JupyterLab Tutorial

Extensions Developer Guide

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Extensions Developer Guide

JupyterLab can be extended in three ways via:

  • application plugins (top level): Application plugins extend the functionality of JupyterLab itself.
  • mime renderer extension (top level): Mime Renderer extensions are a convenience for creating an extension that can render mime data and potentially render files of a given type.
  • document widget extensions (lower level): Document widget extensions extend the functionality of document widgets added to the application, and we cover them in the "Documents" tutorial.

A JupyterLab application is comprised of:

  • A core Application object
  • Plugins


A plugin adds a core functionality to the application:

  • A plugin can require other plugins for operation.
  • A plugin is activated when it is needed by other plugins, or when explicitly activated.
  • Plugins require and provide Token objects, which are used to provide a typed value to the plugin's activate() method.
  • The module providing plugin(s) must meet the JupyterLab.IPluginModule interface, by exporting a plugin object or array of plugin objects as the default export.

The default plugins in the JupyterLab application include:

  • Terminal - Adds the ability to create command prompt terminals.
  • Shortcuts - Sets the default set of shortcuts for the application.
  • Images - Adds a widget factory for displaying image files.
  • Help - Adds a side bar widget for displaying external documentation.
  • File Browser - Creates the file browser and the document manager and the file browser to the side bar.
  • Editor - Add a widget factory for displaying editable source files.
  • Console - Adds the ability to launch Jupyter Console instances for interactive kernel console sessions.

A dependency graph for the core JupyterLab plugins (along with links to their source) is shown here: dependencies

Application Object

The JupyterLab Application object is given to each plugin in its activate() function. The Application object has a:

  • commands - used to add and execute commands in the application.
  • keymap - used to add keyboard shortcuts to the application.
  • shell - a JupyterLab shell instance.

JupyterLab Shell

The JupyterLab shell is used to add and interact with content in the application. The application consists of:

  • A top area for things like top level menus and toolbars
  • Left and right side bar areas for collapsible content
  • A main area for user activity.
  • A bottom area for things like status bars


The Phosphor library is used as the underlying architecture of JupyterLab and provides many of the low level primitives and widget structure used in the application. Phosphor provides a rich set of widgets for developing desktop-like applications in the browser, as well as patterns and objects for writing clean, well-abstracted code. The widgets in the application are primarily Phosphor widgets, and Phosphor concepts, like message passing and signals, are used throughout. Phosphor messages are a many-to-one interaction that allows information like resize events to flow through the widget hierarchy in the application. Phosphor signals are a one-to-many interaction that allow listeners to react to changes in an observed object.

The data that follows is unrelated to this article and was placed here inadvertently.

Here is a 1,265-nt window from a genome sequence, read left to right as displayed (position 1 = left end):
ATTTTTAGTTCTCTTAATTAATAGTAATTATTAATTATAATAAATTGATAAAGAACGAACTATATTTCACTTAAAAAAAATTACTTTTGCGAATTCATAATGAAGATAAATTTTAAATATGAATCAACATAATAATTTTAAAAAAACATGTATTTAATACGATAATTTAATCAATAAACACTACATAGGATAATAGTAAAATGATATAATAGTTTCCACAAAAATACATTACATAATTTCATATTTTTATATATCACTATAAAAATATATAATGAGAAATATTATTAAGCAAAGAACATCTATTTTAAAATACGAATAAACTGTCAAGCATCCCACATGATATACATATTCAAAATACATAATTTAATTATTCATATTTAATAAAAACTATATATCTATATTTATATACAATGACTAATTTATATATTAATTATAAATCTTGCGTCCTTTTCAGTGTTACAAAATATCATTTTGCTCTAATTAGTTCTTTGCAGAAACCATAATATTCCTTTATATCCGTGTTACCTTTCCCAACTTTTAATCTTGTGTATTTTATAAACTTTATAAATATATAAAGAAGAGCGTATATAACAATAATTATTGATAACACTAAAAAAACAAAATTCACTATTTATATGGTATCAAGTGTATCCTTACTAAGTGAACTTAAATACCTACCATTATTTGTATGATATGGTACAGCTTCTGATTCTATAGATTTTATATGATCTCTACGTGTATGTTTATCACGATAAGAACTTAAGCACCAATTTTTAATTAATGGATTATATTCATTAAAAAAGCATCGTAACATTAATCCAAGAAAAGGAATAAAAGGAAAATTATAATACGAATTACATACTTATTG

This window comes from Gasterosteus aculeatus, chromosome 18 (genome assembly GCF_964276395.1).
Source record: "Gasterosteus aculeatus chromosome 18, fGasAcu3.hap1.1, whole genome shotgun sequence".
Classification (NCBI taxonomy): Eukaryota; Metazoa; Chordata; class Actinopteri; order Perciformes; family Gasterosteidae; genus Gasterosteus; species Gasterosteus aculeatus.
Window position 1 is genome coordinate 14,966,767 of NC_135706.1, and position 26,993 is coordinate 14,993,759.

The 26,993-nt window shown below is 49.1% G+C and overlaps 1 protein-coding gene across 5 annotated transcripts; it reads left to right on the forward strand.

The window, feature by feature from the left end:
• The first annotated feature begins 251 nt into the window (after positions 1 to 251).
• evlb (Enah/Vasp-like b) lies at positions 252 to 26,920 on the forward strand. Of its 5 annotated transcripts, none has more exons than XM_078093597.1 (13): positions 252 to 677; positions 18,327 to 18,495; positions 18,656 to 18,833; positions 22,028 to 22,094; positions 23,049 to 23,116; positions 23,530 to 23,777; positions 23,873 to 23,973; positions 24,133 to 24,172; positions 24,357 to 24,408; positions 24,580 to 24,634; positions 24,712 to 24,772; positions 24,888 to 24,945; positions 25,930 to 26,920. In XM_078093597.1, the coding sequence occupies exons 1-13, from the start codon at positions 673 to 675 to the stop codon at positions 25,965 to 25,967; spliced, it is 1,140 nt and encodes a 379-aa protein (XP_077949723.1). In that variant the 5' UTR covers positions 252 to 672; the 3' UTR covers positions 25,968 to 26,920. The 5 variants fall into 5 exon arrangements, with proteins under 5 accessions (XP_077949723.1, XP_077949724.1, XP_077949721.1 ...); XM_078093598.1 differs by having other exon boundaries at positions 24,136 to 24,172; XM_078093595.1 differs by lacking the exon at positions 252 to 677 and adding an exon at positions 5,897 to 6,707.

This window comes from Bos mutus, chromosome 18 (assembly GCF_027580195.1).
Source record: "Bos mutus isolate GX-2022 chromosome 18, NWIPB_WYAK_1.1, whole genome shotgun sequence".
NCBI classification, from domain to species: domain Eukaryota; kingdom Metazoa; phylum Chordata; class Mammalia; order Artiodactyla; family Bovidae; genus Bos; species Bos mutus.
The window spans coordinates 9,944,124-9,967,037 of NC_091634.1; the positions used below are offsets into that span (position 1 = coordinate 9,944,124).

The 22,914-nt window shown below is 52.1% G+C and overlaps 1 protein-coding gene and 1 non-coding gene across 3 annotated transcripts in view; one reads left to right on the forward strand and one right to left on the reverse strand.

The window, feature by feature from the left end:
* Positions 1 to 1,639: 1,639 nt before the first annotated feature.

Extension Authoring

An Extension is a valid npm package that meets the following criteria:

  • Exports one or more JupyterLab plugins as the default export in its main file.
  • Has a jupyterlab key in its package.json which has "extension" metadata. The value can be true to use the main module of the package, or a string path to a specific module (e.g. "lib/foo").

While authoring the extension, you can use the command:

jupyter labextension install <path>

This causes the builder to re-install the source folder before building the application files. You can re-build at any time using jupyter lab build and it will reinstall these packages. You can also link other local npm packages that you are working on simultaneously using jupyter labextension link; they will be re-installed but not considered as extensions. Local extensions and linked packages are included in jupyter labextension list.

When using local extensions and linked packages, you can run the command

jupyter lab --watch

This will cause the application to incrementally rebuild when one of the linked packages changes. You can open another terminal and run

npm run watch

to automatically recompile the TypeScript files while editing. Note that only the compiled JavaScript files (and the CSS files) are watched by the WebPack process.

The is also a jupyter lab --fast-watch that allows you to skip the initial build if the app is already built.

Note that the application is built against released versions of the core JupyterLab extensions. If your extension depends on JupyterLab packages, it should be compatible with the dependencies in the jupyterlab/package.app.json file. If you must install a extension into a development branch of JupyterLab, you have to graft it into the source tree of JupyterLab itself. This may be done using the command

jlpm run add:sibling <path-or-url> && npm install

in the JupyterLab root directory, where <path-or-url> refers either to an extension npm package on the local filesystem, or a URL to a git repository for an extension npm package. This operation may be subsequently reversed by running

jlpm run remove:package <extension-dir-name>

This will remove the package metadata from the source tree, but wil not remove any files added by the addsibling script, which should be removed manually.